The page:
Asylum Applicants

Oral Answers to Questions — Home Department – in the House of Commons at 12:00 am on 20th February 1997.

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Photo of Harry Cohen Harry Cohen , Leyton 12:00 am, 20th February 1997

To ask the Secretary of State for the Home Department if he will review his policy on the detention of asylum applicants. [15290]

Photo of Michael Howard Michael Howard The Secretary of State for the Home Department

Detention is used very sparingly, and only when there are good grounds for believing that a person will not comply with the terms of temporary admission. We have no plans to review our policy on detention: its carefully targeted use is vital if we are to uphold our immigration laws.

Photo of Harry Cohen Harry Cohen , Leyton

Did the Government's use of prolonged detention not cost taxpayers £20 million last year? Did it not flout the opinion of the United Nations High Commissioner for Refugees, who believes that detention should be used only in exceptional circumstances and for a maximum of 48 hours? As more than 20 per cent. of asylum seekers were detained for longer than 48 hours, does that not make a mockery of the Government's claim that detention is used as a last resort? Instead of the Government taking unlimited judicial powers, should there not be a maximum time limit on detention and judicial safeguards?

Photo of Michael Howard Michael Howard The Secretary of State for the Home Department

No. At any time, only about 1 per cent. of those with asylum applications outstanding are held in detention. Detention is used sparingly, and for those who would otherwise abscond. If we did not use detention in that way, it would make a mockery of our immigration controls.

Photo of Bernard Jenkin Bernard Jenkin , Colchester North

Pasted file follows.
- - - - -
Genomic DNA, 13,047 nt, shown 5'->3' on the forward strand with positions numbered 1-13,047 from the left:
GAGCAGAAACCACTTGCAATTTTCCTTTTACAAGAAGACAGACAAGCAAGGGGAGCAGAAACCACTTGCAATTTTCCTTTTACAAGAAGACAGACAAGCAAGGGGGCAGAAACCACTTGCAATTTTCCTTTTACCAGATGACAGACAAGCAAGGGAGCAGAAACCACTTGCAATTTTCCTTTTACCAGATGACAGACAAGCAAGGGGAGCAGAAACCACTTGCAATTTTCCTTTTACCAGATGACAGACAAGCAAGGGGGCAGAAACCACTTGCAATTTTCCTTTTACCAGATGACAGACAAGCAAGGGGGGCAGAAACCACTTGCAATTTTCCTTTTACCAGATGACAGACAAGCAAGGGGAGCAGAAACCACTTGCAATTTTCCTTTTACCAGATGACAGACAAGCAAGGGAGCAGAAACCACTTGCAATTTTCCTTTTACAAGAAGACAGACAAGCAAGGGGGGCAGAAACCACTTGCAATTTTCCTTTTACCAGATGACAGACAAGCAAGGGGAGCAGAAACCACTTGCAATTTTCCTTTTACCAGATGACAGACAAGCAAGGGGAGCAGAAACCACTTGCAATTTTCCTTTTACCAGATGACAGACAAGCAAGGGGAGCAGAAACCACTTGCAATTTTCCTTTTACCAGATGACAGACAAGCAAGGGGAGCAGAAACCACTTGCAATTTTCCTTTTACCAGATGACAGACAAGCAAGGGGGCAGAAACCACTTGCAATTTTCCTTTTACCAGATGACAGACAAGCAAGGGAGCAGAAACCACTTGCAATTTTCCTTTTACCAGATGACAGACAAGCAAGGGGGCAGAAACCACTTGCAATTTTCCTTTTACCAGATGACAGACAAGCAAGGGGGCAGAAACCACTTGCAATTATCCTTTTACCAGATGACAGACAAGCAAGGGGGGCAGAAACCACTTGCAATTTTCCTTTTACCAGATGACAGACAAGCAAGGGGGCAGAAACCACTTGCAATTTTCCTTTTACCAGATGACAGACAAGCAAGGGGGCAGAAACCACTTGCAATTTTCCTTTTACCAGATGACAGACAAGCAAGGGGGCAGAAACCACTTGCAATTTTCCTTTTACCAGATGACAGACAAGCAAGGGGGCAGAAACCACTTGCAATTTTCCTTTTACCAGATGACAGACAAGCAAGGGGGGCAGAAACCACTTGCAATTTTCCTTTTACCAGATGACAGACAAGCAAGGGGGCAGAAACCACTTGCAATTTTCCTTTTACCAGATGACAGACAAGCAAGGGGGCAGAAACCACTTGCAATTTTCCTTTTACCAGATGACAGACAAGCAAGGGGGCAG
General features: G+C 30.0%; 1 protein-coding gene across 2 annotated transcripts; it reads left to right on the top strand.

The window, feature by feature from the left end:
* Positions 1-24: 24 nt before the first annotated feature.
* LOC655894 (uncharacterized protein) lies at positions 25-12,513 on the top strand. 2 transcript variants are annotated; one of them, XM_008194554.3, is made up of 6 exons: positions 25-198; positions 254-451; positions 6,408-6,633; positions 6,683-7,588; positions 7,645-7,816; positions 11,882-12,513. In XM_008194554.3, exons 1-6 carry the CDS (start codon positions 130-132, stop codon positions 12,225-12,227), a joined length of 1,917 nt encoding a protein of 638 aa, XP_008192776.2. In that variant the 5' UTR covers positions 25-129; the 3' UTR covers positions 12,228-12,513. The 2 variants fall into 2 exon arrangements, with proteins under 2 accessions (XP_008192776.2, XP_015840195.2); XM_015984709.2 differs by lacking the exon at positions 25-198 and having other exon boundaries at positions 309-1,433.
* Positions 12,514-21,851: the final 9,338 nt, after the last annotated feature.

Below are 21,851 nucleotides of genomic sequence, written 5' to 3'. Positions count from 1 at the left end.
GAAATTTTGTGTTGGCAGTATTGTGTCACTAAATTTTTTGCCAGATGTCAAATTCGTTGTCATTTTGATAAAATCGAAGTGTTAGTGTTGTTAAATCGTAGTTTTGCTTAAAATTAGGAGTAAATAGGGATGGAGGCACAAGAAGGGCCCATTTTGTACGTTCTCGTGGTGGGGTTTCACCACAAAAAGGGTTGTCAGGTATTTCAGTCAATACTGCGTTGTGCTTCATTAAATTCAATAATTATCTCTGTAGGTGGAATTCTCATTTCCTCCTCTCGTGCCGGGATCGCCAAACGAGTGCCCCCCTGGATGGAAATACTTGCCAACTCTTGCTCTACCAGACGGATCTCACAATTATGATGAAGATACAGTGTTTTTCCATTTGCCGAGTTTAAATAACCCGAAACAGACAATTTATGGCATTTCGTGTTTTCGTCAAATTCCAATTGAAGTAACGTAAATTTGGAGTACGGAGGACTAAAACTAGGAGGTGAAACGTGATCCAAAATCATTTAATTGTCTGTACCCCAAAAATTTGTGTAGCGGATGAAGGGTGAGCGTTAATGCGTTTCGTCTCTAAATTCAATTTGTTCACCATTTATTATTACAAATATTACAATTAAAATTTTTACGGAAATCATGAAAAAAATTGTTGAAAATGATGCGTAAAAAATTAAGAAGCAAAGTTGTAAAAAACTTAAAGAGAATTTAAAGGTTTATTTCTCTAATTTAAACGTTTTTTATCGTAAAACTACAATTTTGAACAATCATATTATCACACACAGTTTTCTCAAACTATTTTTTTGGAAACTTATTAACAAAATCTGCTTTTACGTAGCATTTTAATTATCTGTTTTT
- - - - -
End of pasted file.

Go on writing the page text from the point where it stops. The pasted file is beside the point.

May I assure my right hon. and learned Friend that the vast majority of people in this country think that he and the Minister of State, my right hon. Friend the Member for Maidstone (Miss Widdecombe), have behaved entirely reasonably on this matter? May I condemn the campaign of personal vilification of them that has been conducted without restraint?

Photo of Michael Howard Michael Howard The Secretary of State for the Home Department

I am grateful to my hon. Friend, but my right hon. Friend and I have broad shoulders. We take considerable comfort from the fact that the changes that we have made to our asylum and immigration laws, which were bitterly opposed by the Labour party, have led to a halving of the number of applications for asylum in this country, and to substantial savings for the British taxpayer.

Photo of Jeremy Corbyn Jeremy Corbyn , Islington North

What steps has the Home Secretary taken to review the cases of the people on hunger strike at Her Majesty's prison in Rochester, who are seeking asylum in this country? What policy will he pursue to deal with the problem of people who go on hunger strike to draw attention to their just grievances against him and his Department?

Photo of Michael Howard Michael Howard The Secretary of State for the Home Department

All such cases are of course kept under review, but I do not think that it would be at all right for us to give special preference to certain cases because those involved happen to go on hunger strike. We try to deal with every case as quickly and justly as possible.